The Counted’s team tells the story of how, “Johnson, a home burglary suspect, was shot by deputies from a helicopter during a high-speed chase. He collapsed after fleeing his SUV when he crashed into another vehicle.”
Of five stated facts (other than Johnson’s name) in the summary, two are significantly incorrect, and one is so incomplete as to be misleading.
What Really Happened
First off, a “home burglary” involves illegal entry into a dwelling with the intent to commit theft. But Johnson was not wanted for home burglary.
And, while “high-speed chase” sounds very dramatic, The Counted omitted one aspect of the chase that would have sounded even more exciting. I suspect they did so because, had they described the chase accurately, even the most inattentive reader would have immediately gleaned some key context that might have tended to make the police action here look more sympathetic — if not downright heroic.
As I have pointed out before, in policing and in policing stories, context is everything. Officers firing from a helicopter is (as one would hope) a rare event. The last time San Bernardino County Sheriff’s deputies fired at a driver from a helicopter was in 2001.
Why would these cops go to such lengths in the case of Nicholas Alan Johnson?
Some of the other extensive media coverage available helps explain: “The drama began when deputies tried to arrest the holdup suspect during the lunch hour Friday in Fontana,” writes the Press-Enterprise, referring somewhat more accurately to the crime of which Johnson was suspected. A “holdup” is not a “burglary” but rather a “robbery” (the taking of property from an individual using of threats or violence).
Actually, according to the Associated Press, CBS News, the Press-Enterprise, NBC Los Angeles and several other news outlets quoting Sheriff’s department sources—including this official press release from the Sheriff’s Department—Johnson was wanted by police in connection with a far more heinous crime than home burglary or robbery: He was wanted as a suspect in a home invasion robbery in Devore on Thursday, Sept. 17th. Home invasion robbery is a truly terrifying crime, during which someone forcibly enters the home of another and commits robbery with the occupants present. It’s serious stuff.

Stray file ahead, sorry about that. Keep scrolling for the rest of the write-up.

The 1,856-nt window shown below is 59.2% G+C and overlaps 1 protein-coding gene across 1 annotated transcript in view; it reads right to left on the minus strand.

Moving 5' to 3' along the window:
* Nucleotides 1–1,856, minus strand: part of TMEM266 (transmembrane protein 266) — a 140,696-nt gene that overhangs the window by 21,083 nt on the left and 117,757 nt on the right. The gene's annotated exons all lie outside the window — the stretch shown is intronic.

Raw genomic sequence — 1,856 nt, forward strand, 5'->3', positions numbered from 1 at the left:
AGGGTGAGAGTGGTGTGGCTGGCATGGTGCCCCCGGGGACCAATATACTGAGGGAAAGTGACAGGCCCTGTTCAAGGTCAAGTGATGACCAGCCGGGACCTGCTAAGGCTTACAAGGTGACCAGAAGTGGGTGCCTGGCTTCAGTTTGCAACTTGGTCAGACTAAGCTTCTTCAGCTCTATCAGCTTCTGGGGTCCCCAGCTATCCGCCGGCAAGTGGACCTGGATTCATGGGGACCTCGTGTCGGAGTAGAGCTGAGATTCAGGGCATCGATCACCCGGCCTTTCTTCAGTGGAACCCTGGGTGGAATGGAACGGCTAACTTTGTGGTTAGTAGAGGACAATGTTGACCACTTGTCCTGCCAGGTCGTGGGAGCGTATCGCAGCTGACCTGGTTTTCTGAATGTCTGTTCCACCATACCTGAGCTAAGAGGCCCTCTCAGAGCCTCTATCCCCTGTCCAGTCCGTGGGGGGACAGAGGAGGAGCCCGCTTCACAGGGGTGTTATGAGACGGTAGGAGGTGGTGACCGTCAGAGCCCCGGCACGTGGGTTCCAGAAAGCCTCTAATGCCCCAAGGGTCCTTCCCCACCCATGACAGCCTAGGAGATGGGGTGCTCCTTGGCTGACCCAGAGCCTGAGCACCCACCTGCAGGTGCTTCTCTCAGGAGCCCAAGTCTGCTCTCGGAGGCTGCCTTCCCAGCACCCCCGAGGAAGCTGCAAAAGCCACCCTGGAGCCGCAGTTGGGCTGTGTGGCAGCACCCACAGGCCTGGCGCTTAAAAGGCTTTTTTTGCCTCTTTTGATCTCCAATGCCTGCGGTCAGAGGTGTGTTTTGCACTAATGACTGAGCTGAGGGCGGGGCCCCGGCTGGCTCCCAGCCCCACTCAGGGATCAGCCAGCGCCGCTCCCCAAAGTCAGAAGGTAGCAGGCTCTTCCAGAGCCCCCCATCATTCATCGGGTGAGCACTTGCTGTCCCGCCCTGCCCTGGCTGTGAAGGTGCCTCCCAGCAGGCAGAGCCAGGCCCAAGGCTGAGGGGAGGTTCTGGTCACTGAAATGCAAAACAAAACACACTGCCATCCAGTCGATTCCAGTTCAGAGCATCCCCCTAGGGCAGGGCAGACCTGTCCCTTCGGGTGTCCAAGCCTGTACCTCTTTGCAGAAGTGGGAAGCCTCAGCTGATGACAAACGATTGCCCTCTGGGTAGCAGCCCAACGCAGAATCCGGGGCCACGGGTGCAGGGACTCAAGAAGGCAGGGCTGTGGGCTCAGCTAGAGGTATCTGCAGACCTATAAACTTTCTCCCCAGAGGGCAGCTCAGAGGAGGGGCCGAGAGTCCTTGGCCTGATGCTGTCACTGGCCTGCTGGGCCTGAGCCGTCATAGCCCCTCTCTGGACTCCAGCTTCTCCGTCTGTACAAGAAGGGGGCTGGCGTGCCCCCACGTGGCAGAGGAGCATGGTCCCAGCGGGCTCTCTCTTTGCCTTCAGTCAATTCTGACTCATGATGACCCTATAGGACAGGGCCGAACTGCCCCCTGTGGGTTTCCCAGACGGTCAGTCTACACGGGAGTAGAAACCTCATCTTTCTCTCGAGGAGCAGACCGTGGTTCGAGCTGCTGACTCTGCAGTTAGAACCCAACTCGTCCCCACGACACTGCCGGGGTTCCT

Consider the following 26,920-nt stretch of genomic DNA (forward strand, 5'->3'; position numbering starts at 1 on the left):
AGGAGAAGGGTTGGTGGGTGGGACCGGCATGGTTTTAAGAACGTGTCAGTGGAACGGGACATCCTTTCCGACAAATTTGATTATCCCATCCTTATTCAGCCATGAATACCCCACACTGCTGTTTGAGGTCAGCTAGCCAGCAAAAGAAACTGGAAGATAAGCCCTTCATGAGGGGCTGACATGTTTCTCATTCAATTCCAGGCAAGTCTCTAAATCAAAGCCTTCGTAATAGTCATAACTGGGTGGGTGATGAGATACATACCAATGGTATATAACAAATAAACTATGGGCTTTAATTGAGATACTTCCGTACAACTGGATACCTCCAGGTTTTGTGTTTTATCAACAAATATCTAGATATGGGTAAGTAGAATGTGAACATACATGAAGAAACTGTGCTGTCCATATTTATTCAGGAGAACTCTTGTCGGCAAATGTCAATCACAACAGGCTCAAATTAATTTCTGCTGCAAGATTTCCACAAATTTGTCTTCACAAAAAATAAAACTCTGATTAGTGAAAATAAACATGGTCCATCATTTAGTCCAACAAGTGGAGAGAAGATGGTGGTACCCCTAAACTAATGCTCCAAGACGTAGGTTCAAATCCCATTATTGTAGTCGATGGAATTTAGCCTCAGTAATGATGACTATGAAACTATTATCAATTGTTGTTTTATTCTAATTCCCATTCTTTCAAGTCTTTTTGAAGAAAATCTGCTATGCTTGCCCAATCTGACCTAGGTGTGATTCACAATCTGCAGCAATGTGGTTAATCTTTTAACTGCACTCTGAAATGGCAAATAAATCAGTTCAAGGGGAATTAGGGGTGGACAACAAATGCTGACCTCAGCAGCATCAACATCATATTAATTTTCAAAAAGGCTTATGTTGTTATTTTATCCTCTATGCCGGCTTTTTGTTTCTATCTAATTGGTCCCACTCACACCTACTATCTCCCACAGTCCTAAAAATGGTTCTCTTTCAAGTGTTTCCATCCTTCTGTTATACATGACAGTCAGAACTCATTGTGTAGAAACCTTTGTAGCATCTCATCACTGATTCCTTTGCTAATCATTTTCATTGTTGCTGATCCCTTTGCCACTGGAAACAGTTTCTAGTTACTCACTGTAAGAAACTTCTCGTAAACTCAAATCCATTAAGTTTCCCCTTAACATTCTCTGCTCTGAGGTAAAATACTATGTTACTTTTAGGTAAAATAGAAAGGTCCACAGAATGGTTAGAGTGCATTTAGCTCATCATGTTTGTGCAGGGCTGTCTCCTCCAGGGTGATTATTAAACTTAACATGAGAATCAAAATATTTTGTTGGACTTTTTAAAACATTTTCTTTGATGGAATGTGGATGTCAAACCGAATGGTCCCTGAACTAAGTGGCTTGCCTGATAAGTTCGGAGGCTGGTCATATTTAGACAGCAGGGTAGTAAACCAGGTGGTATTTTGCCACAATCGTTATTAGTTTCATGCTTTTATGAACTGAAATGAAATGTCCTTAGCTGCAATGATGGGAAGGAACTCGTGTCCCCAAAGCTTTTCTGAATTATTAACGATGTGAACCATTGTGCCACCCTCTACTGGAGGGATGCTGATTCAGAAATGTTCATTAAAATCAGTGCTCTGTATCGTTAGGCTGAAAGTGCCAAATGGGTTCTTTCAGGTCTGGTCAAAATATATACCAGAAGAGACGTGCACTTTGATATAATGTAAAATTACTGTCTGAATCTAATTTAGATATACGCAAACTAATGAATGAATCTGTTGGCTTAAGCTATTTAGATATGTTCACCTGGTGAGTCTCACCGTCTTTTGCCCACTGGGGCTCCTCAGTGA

Still, clearly, a home invasion the day prior surely doesn’t rise to the kind of exigent circumstances that would justify helicopter gunships today, right?
Well, according to every news outlet mentioned above and then some (as well as the Sheriff’s statement), the reason was that when Sheriff’s Specialized Enforcement Division deputies recognized and tried to stop Johnson’s Chevy Tahoe, Johnson fled and, “refused to stop, and a pursuit was initiated at approximately 12:49 p.m. The pursuit continued through Fontana and San Bernardino, reaching speeds in excess of 100 mph with the suspect running several stop signs and red lights, narrowly missing several pedestrians. The suspect then entered the northbound 215 freeway traveling southbound at a high rate of speed into oncoming traffic continuing to jeopardize the safety of the public.”
So now we’re starting to understand what really happened (no thanks to the Guardian). Johnson was driving 100 mph the wrong way on the freeway and through city streets at lunchtime. When the deputy in the helicopter fired “several” shots at the suspect’s vehicle, the Sheriff’s Department statement said, Johnson was hit before he exited the vehicle.
But Johnson wasn’t done — he leapt out of his still-moving vehicle against traffic on the freeway, and his car wrecked out in a head-on collision with another vehicle, which contained an adult male, an adult female, and a 13-year-old male juvenile. The male passengers were treated and released. The female was hospitalized with injuries.
Note that The Counted stated Johnson had jumped out after his Tahoe hit the other vehicle. That’s clearly not the case.
Mr. Johnson was unarmed but he was clearly very dangerous. He was fleeing a violent crime at 100 mph in a 5,300-lb. vehicle going the wrong way on a crowded freeway. He sent the Tahoe crashing into oncoming traffic. He was killed for it.
Journalism isn’t easy. It takes fielding reports and taking into account multiple, sometimes contradictory, accounts to get at the most coherent and comprehensive story you can. (Not much different from police work, actually.) At least one witness questioned the safety of the use of the helicopter to fire at a vehicle. Another witness stated that wrong-way car chases are inherently dangerous and lauded the police action. Other media looked at the record of officers firing from the air.
In an article mainly devoted to the topic, the Press-Enterprise reporters reported that, “Deputies who fly for the Sheriff’s Department are required to show proficiency shooting from the sky, a skill they practice at the academy at Glen Helen Rehabilitation Center in Devore.” Their training is conducted every 90 days at minimum.
The paper quoted the director of the Sheriff’s Aviation Unit as saying that shooting from the air at a vehicle is rare, but it, “is something we’ve trained for for quite a long time. We do qualify on the ground and in the air … We actively train to protect the citizens.” Since training for the unit began in 1981, there have been seven deputies involved shooting from the air, a Sheriff’s spokesman said.
This case has been added to the StreetCred Police Killings in Context dataset. PKIC is free, open, non-commercial and non-partisan. You can read about the dataset, its methodology and peer review, and get, work with and create your own analysis products or derivative works from the data, free.
We maintain this database because getting these facts right is the only way to positively inform policy and improve policing. In this case, The Counted fails to tell what happened on several levels, doing us all a disservice.
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